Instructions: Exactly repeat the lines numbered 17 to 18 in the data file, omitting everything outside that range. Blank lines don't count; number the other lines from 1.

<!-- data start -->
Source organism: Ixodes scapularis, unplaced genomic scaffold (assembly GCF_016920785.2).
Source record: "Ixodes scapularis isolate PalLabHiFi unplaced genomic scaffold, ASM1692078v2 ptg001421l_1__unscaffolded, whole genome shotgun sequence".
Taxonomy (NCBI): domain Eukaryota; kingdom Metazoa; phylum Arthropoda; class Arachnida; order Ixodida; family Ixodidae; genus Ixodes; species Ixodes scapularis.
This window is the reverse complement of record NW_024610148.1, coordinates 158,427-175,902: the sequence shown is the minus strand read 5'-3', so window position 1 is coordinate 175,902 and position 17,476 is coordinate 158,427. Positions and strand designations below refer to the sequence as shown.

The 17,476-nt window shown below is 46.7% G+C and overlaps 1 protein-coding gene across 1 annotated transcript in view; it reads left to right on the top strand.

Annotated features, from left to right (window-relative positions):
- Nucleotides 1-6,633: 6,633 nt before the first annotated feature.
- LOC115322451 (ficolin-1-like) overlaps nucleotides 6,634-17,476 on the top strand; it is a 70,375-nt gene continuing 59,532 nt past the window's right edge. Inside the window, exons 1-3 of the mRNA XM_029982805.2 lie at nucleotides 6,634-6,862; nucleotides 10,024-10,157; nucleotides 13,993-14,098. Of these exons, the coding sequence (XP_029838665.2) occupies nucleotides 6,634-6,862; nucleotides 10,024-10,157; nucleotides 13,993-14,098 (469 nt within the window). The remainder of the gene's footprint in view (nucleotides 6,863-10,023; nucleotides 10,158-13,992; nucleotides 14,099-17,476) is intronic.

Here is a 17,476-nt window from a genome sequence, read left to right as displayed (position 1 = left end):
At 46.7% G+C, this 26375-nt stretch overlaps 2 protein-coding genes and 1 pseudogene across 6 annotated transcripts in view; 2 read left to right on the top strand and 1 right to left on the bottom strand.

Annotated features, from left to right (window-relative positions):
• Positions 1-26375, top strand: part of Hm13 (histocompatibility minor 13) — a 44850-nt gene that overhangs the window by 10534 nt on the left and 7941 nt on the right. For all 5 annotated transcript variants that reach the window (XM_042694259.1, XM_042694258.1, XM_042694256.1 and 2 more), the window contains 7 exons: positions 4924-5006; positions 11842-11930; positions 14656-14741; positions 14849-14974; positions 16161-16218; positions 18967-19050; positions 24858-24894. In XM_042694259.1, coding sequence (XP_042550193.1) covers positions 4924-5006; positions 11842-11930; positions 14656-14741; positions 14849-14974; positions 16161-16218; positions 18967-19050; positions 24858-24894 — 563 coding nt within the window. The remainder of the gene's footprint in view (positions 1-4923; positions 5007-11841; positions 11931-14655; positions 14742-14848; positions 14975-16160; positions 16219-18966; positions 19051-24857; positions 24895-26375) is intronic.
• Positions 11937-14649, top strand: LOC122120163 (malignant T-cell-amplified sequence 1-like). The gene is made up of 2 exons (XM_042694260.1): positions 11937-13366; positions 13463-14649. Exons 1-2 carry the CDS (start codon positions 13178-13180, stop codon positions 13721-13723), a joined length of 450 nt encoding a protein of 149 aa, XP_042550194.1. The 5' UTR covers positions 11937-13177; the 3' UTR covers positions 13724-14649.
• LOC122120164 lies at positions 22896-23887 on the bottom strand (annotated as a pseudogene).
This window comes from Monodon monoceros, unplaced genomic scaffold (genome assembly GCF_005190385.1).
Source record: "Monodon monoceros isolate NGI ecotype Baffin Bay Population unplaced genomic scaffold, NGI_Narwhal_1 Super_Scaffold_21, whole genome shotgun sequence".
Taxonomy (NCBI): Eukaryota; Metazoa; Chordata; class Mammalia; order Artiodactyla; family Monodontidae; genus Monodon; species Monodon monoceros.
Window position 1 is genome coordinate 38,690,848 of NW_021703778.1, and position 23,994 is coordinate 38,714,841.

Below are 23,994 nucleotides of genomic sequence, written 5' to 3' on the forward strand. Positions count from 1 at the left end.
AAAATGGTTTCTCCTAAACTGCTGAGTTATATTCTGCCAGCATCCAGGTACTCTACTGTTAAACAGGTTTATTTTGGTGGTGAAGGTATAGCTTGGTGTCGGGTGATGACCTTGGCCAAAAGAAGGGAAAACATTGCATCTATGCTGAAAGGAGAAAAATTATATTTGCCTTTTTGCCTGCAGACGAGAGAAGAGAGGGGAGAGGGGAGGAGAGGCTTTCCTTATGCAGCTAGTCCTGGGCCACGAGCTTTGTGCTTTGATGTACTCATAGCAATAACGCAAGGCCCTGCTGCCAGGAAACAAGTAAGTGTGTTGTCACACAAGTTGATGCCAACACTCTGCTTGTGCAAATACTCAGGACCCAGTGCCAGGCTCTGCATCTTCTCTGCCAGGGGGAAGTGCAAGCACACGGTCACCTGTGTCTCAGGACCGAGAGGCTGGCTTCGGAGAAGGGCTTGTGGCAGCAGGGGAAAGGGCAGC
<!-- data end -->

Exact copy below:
Taxonomy (NCBI): Eukaryota; Metazoa; Chordata; class Mammalia; order Artiodactyla; family Monodontidae; genus Monodon; species Monodon monoceros.
Window position 1 is genome coordinate 38,690,848 of NW_021703778.1, and position 23,994 is coordinate 38,714,841.